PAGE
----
The last two weeks of racing on the track have been some of the best seen all season long.  There has been on-track drama, strange occurrences, intense wrecks, and very emotional victories.

Yet despite all that, the headline continues to focus on a driver that was not behind the wheel, but instead is still grieving over an incident not occurring at a NASCAR venue.  The pain is still there for Tony Stewart, and more importantly is still felt for the family of Kevin Ward Jr.  It is nearly two weeks since the young man lost his life, but that sense of loss and the grieving will never go away.

Questions remain as to what happened, and why, but for Stewart even more questions keep coming, and no answers yet.  Even with questions of what happened in the accident, and his emotional state when it happened to this moment, the one that keeps coming up is "When, or will, we see you back at the track driving?"

That question in itself is complicated, not just in the sense of the question itself, but the many possible answers that could come of it.  Only Stewart can answer of whether he will return to the track, and if so when that will be, but let's look at what possibilities arise for Stewart.

 

OPTION A:  Stewart could return to the track as early as this weekend at Bristol.  But, that comes with one very hefty risk, and one expectedly large crowd of reporters clamoring for a chance to ask a question.  Even nearly two weeks since the incident, and after missing the last two Cup events, is Stewart ready to face the media, something that even without this story he is not a fan of doing?  There won't be questions about the team, his car, or his place in NASCAR; it will all be about one incident, one lap, and one young man.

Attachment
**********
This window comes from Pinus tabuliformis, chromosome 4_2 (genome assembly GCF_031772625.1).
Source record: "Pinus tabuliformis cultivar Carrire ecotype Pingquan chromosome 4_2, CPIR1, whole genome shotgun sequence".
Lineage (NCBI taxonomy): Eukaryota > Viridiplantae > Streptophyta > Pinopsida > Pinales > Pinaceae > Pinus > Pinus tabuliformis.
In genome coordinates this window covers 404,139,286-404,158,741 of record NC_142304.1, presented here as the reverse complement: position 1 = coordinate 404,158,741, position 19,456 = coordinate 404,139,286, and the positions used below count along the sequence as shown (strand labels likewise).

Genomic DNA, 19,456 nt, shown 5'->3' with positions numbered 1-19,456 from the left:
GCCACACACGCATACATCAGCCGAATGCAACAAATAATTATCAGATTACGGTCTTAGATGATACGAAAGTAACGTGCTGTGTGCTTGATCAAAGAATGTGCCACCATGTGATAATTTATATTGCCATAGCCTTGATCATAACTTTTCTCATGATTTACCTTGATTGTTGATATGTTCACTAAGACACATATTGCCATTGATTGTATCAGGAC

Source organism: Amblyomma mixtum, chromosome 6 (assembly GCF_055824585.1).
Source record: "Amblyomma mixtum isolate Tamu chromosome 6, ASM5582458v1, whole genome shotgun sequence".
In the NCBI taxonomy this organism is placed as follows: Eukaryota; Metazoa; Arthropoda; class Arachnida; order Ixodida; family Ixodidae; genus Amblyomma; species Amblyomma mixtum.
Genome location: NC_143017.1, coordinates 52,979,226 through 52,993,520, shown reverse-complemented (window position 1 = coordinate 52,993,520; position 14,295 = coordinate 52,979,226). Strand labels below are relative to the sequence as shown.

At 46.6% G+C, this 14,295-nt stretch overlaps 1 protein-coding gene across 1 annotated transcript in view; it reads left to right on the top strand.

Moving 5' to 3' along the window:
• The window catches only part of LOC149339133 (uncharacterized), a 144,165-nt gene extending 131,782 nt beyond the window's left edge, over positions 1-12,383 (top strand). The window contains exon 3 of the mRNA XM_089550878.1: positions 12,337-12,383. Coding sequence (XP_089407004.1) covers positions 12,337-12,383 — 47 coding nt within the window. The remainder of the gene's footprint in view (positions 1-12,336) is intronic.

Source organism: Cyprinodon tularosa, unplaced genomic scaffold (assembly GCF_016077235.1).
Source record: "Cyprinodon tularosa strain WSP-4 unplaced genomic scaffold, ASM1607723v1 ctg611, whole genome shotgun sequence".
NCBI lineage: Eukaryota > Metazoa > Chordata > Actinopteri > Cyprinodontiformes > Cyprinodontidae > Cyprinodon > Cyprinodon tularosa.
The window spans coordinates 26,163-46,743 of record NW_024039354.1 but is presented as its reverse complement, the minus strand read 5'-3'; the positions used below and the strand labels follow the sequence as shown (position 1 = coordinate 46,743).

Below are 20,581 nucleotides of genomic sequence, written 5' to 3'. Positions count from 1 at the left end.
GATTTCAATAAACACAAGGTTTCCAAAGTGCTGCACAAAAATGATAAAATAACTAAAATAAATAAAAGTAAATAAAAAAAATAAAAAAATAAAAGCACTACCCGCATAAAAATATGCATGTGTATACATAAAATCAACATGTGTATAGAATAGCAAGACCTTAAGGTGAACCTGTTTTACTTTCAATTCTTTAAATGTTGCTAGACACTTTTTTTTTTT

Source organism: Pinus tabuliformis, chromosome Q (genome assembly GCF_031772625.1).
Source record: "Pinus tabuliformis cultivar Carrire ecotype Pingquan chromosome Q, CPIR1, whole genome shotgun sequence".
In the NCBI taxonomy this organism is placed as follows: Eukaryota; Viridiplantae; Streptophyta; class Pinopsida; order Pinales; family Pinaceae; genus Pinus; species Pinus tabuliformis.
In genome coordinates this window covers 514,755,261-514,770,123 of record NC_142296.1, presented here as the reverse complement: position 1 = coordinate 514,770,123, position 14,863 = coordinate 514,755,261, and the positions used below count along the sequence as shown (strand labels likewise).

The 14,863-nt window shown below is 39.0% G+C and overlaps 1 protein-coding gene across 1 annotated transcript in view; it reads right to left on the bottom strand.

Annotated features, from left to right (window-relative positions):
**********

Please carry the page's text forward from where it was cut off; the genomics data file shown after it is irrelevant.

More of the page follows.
If Stewart is ready to face that, the other side of the coin for this will be the people that believe he still shouldn't be on the track, whether it be his state of mind, or the fact he's still on the track.  It's no secret that many people on social media were calling out Stewart to not race at all, in any form.  That is weighing on his mind as well, and everyone is thinking if him even being at a track is the right idea.

That is just one idea, but there is a second.

OPTION B:  The second way Stewart could go is he could, like last year, take the remainder of the season off, and simply focus on being an owner and return next season.  This could be a viable option that way he is only focused on maintaining a team and a race track while not being on the race track itself.  Stewart is a business man, and it's possible the time away from the track and just being an owner will help him begin getting back into the swing of his career.

With his title hopes pretty well gone for the 2014 season, this could be a realistic idea due to the simple fact he does have two teammates already in the Chase, and he already has a Chase title as a driver to his credit.

Sure, his 2011 championship is also one as an owner, but with the additions made to the Stewart-Haas group this season of Kevin Harvick and Kurt Busch, it gave the organization more veteran leadership and experience, so Stewart's chances of being simply an owner in a championship is not that bad.  Of course, there is one last option not discussed.

OPTION C:  Stewart could end up deciding, "I can't race anymore, not with this in my helmet everytime I strap in," and decide to be an owner for good, retire from driving or even retire from racing all together and walk away permanently.

This idea is the most drastic of any of them, but those close to Stewart know he's still dealing with everything that comes with such an incident.  Sure, the media coverage is one aspect of it, but when the reading of the articles ends, watching the news coverage stops, and seeing the social media outcry comes to a close, it doesn't end.  Trying to sleep at night knowing that in the end, he was involved in someone's death, it brings about nightmares, and possible insomnia.

Walking away as a driver for good is a true concept that could actually happen.  Is it drastic, yes, but maybe getting away from the sport as a driver is the right idea.

 

In any case, Stewart is in a way having to do battle with his inner demons, and is trying to win a race where he doesn't even know when the checkered flag waves.  Where does he go from here?

Does he return now, or later, or does he walk away.

Unfortunately, the water is very murky in what has become a very difficult situation.  Where does he go from here...we may not know for a long while.